Editorial: U.S. aim to promote small nuclear weapons is a betrayal of the international community

The United States has reportedly included the aim of promoting the development and deployment of small nuclear weapons in the Nuclear Posture Review, which the Trump administration is now formulating.

In the wake of North Korea’s ongoing efforts to launch missiles and test its nuclear arms, while at the same time ignoring continuous criticism from the international community, it seems that the United States is seeking to flex its own nuclear muscles. But responding with nuclear weapons to the threat posed by another nation’s nuclear arsenal will only escalate the nuclear arms race.

Nuclear weapons are inhumane and the people of the A-bombed city of Hiroshima, who know the catastrophic consequences of nuclear weapons first-hand, can never condone any kind of development or deployment of these weapons. And the same stance is now reflected in the mainstream thinking of the international community.

Former U.S. President Barack Obama, who sought to uphold the ideal of creating a world without nuclear weapons, pursued a path toward this goal during his eight years in office, which began in 2008. While nuclear abolition has never been an easy goal, he pushed for a review of U.S. nuclear policy and demonstrated this stance to the international community under his administration. For this reason alone, the position adopted by the Trump administration can be considered a betrayal.

As president, Mr. Trump has shown an eagerness to revamp and strengthen the U.S. nuclear arsenal. It seems that he is intent on including the mini-nukes program in the Nuclear Posture Review and enhancing America’s nuclear might.

Compared to existing nuclear weapons, those smaller in size, which have a yield of a few kilotons, are said to localize the damage from their use. In this way, they are deemed “usable” nuclear arms. This outrageous notion is utterly unacceptable.

The power of the atomic bomb dropped on Hiroshima was 16 kilotons, which is substantially less than the power of the nuclear weapons held today by the nuclear-armed states. That said, the Hiroshima A-bomb still claimed the lives of scores of people by the end of 1945, and has forced the survivors to suffer from the ongoing effects of their exposure to the radioactive fallout released by the bomb. These facts must never be forgotten.

The United States also considered developing mini-nukes in the wake of the terrorist attacks that took place in that nation on September 11, 2001. But the development of these weapons, during the administration of George W. Bush, was met by strong opposition in Congress. While it is unclear whether this small nuclear weapons program can eventually be added to the Nuclear Posture Review, continuing support for the idea, in light of tensions between the United States and North Korea, makes the fate of this plan unpredictable.

It is true that North Korea’s nuclear development program now looms as the largest threat to global security. This past July, North Korea launched intercontinental ballistic missiles (ICBM) on two occasions. And the Defense Intelligence Agency announced in August that its analysis reveals that North Korea has succeeded in miniaturizing nuclear warheads to a size where they could be mounted onto a missile.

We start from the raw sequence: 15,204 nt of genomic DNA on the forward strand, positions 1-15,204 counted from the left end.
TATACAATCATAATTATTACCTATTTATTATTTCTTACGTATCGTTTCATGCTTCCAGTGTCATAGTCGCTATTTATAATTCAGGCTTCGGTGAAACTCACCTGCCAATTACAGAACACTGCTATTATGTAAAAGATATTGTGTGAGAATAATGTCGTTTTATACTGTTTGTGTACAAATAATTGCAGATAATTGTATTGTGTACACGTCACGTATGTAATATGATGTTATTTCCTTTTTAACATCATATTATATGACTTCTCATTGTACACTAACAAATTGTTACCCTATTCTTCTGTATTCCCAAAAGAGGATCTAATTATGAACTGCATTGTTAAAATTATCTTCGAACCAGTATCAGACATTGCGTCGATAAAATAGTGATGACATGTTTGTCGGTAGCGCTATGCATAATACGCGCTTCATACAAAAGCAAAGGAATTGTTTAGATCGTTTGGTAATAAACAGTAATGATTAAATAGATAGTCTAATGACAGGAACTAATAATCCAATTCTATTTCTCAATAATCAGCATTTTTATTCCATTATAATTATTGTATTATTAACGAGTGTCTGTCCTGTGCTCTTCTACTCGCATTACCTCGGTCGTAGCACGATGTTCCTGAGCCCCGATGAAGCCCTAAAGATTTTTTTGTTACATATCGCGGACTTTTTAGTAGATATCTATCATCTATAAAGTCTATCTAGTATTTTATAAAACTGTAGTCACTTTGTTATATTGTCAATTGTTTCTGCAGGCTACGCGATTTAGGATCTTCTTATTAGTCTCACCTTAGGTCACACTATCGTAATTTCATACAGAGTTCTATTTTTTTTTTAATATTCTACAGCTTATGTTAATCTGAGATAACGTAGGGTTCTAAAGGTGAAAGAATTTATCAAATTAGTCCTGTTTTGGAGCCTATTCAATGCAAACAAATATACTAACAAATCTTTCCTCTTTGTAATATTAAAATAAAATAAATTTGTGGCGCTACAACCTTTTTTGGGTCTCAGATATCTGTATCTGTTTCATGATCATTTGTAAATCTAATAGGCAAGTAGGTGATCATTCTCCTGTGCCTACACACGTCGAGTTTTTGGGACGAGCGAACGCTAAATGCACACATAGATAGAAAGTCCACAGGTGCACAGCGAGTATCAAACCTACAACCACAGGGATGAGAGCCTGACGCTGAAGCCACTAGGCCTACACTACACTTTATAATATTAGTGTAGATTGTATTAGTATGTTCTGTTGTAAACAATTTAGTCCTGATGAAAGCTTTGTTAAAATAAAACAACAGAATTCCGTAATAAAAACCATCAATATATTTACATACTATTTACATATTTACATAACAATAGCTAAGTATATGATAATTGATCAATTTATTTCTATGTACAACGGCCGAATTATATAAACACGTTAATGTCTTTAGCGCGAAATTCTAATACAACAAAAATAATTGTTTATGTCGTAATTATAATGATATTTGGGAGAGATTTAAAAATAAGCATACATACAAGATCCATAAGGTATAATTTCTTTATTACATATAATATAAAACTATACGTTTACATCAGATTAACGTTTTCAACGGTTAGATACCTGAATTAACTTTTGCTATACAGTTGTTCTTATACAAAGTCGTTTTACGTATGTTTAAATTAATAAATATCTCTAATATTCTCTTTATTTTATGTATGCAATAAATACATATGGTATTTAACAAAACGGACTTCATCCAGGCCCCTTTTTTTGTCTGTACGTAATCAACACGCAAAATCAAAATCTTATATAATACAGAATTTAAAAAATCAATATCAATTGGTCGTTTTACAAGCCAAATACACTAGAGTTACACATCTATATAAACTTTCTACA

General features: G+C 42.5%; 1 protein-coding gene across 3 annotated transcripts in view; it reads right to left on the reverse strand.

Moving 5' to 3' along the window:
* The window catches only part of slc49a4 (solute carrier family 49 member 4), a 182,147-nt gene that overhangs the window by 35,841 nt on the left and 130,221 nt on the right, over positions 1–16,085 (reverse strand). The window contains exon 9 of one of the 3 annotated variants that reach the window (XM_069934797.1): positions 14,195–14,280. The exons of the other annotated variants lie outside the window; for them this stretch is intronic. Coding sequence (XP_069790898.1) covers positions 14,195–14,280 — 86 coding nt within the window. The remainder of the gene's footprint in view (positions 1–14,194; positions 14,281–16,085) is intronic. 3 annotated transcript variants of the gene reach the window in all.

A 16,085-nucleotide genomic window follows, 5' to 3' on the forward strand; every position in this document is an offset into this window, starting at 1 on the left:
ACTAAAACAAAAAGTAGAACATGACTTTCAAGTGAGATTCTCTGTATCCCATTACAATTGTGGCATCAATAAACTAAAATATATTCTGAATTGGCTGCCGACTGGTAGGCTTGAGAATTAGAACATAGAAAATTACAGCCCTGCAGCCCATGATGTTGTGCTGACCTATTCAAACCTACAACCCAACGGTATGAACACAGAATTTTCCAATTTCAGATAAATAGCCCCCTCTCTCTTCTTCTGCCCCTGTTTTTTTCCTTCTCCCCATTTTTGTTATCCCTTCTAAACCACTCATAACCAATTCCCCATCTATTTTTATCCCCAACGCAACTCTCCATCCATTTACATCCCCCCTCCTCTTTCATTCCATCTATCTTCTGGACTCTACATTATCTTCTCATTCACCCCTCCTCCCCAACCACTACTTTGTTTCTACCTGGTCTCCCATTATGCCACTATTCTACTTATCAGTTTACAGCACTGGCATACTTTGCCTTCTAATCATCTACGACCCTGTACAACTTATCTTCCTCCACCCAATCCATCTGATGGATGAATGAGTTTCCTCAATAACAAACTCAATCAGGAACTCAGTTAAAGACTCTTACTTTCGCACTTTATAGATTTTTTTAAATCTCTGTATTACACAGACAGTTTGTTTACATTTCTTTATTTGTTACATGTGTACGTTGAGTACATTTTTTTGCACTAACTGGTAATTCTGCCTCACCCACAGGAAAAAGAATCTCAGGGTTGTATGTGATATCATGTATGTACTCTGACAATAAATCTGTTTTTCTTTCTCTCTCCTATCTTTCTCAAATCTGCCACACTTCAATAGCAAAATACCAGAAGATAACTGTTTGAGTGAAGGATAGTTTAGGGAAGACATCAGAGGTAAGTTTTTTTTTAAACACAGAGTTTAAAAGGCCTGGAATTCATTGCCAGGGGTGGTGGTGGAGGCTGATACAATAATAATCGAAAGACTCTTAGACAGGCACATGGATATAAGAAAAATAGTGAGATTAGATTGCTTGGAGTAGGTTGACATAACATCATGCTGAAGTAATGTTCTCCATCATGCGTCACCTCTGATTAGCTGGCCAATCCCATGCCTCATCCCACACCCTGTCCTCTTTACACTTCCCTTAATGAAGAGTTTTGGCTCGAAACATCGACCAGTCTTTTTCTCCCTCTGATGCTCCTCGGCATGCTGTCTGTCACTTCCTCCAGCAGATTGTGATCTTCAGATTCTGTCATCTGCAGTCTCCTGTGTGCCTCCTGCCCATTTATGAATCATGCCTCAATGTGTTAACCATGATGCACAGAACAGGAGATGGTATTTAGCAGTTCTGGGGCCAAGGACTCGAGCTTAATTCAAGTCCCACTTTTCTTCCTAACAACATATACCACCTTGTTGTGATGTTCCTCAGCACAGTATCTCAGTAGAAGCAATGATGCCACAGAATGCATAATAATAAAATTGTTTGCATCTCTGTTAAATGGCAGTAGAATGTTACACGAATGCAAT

The United States, however, is already a nuclear superpower and if it decides to accelerate the development and deployment of its nuclear arms, with the view that North Korea poses a threat, Russia and China will inevitably oppose this U.S. action and the result will be a significant rise in tensions in East Asia.

Although the United States should be making an effort to reduce its nuclear arsenal, it is instead promoting its own nuclear development while, at the same time, calling for North Korea to denuclearize. Such a policy is unpersuasive.

Mr. Trump has attacked the leader of North Korea, Kim Jong-un, in personal terms and stirred up hostile feelings. Furthermore, in response to the public assurances of Secretary of State Rex Tillerson, who has said he was seeking to make contact with North Korea and explore ways to encourage dialogue, Mr. Trump posted on Twitter that this approach was a waste of time.

Mr. Trump’s behavior risks inflaming Mr. Jong-un’s anger. What is important here is eliminating nuclear weapons, not pushing a policy of deterrence based on fear. To that end, rather than threatening North Korea with America’s military might, Mr. Trump should instead be seeking a more trusting relationship with North Korea through dialogue, even if this would take time.

Meanwhile, Tokyo’s response to the Trump administration is questionable. Even though Japan is the only A-bombed country in the world, it has never criticized Mr. Trump for his provocative behavior and his stance toward relations with North Korea. In an interview after he announced his decision to dissolve the Lower House, Japanese Prime Minister Shinzo Abe stated that he would seek the support of voters to apply more pressure on North Korea. Mr. Abe should again seriously ponder the risks of Japan’s involvement with the United States, which may be in the process of betraying the abolition wishes of the international community.

(Originally published on October 3, 2017)